Fiesta’s advance guard is making its way around the city, priming the community for the party ahead. For Rey Feo and his consejo, that means a series of high energy pep rallies at local schools where students wearing paper crowns and wide grins take a pledge to pursue educational goals. Over the course of Fiesta, Rey Feo will visit around 70 schools in San Antonio.
The students of St. Luke Catholic School greeted Rey Feo LXVIII Darren Casey with all the cheers and fanfare of a celebrity, waving ribbons along the sidewalk where he entered. Members of the consejo entered the school gym ahead of him to get the students ready, leading them in “Viva Fiesta!” cheers.
Rey Feo entered to deafening cheers, and introduced their motto for the year – “Grit to be Great.”
Every Rey Feo visit includes certain elements: the recognition of the Rey and Reyna of the school (in this case a physical education coach and the librarian), photo ops with the children of consejo members, and the presentation of medals and gifts.
All of the informal ceremony builds the students’ enthusiasm for Fiesta. Some children were already wearing Fiesta medals and floral coronas in anticipation. The program is also designed to bolster school pride.
St. Luke alumnus and consejo member David Christian remembers when Rey Feo visited the school while he was a student, and the lasting impression it made. He told the students that they are part of a special place and that the friends and experiences here will stick with them.
“My best friends to this day are the friends I made at St. Lukes,” Christian said.
Rey Feo’s larger mission, however, is to underscore the importance of education, the larger mission of his organization.
“Education is the foundation of our success,” Rey Feo told the students.
While the “second king” of Fiesta has been around since 1947, he was invited to be part of the official Fiesta organization in 1980. In 1982 Rey Feo XXXII Logan Stewart founded the Rey Feo Consejo Educational Foundation, cementing the organization’s primary purpose.
Aspiring Rey Feos must win their reign by raising at least $225,000 for scholarships in a friendly competition against another candidate. The winner then becomes a year-round ambassador for the LULAC Rey Feo Scholarship Foundation.
The scholarship funds are distributed through renewable awards to approximately 150 high school seniors and college students as a $2,000 annual scholarship to be used toward books and tuition.
At St. Luke, Rey Feo encouraged the students to keep their eye on the college goal. As the first in his family to earn a college degree, Casey understands the importance of education, and is very committed to promoting higher education from day one.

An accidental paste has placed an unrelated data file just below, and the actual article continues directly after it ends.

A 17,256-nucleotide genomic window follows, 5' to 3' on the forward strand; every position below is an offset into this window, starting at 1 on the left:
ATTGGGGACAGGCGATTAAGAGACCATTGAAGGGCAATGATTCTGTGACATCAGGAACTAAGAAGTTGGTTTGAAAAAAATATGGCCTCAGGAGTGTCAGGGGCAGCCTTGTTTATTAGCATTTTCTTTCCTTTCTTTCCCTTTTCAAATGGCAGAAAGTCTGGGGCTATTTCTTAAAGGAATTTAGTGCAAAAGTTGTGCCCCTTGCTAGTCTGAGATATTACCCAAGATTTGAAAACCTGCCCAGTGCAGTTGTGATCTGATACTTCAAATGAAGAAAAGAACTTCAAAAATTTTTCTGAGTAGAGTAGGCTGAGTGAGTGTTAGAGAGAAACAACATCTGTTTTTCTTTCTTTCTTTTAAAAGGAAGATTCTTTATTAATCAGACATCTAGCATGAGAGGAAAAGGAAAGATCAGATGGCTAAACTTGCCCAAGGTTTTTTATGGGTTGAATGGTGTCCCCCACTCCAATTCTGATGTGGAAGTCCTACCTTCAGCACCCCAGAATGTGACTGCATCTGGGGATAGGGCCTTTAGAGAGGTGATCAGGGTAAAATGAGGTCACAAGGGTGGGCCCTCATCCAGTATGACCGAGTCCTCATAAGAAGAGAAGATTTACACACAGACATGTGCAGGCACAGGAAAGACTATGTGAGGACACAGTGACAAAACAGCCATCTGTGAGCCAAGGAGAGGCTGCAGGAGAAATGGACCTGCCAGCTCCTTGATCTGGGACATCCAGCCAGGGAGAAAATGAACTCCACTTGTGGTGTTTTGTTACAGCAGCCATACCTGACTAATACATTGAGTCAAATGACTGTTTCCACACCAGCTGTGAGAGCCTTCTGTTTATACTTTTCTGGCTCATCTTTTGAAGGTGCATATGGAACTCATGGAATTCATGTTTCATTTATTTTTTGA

“We can’t have a prospering, thriving, community unless we educate them, and it starts when they’re little,” Casey said, after the festivities.
The little ones were by far the most enthusiastic, swarming Rey Feo and his microphone when he asked, “What are your dreams?”
Answers ranged from teacher and firefighter to one kindergartener who said that she wanted to be a respiratory therapist. To the aspiring NBA players and singers in the crowd. Rey Feo advised them that college was the best place to hone their skills and be discovered.
While the middle school students were more reluctant to be silly or enthusiastic, a few brave souls admitted that they wanted to be doctors or marine biologists.
The most ambitious answer, given by an elementary school boy, was “I want to be in the Air Force…”
“That’s great!,” Rey Feo said.
“…and be an archeologist…” the boy continued.
“Oh wow!” Rey Feo said.
“…and then an inventor,” the boy said.
Rey Feo applauded the young Renaissance man, who returned to his seat with a grin. That grin, and the excitement as they talk about their futures, is what Casey loves most about the Rey Feo program.
“It’s in their eyes!,” he said.
Rey Feo told the kids that their dreams were their crowns, referencing the giant sparkling crown he wears as part of the regalia. He also reminded them that hard work and supportive friends were crucial to overcoming the “bad days.”
The consejo led the students in a “Grit to be Great” pledge to earn their Rey Feo wristbands, a more crowd-friendly alternative to the medals.
“I have a goal, and it’s my crown,
The path to my success.
I’ll study hard and stay on track and do my very best.
When times get tough, and I get tired,
Or I can’t concentrate,
I’ll shake it off and do my best
‘Cause I’ve got the grit to be great.”
In return, the students sang a blessing over Rey Feo, praying that he would have safety and health throughout the grueling schedule laid out over the coming month.
*Top image: Students approach Rey Feo LXVIII Darren Casey for a welcoming handshake. Photo by Scott Ball.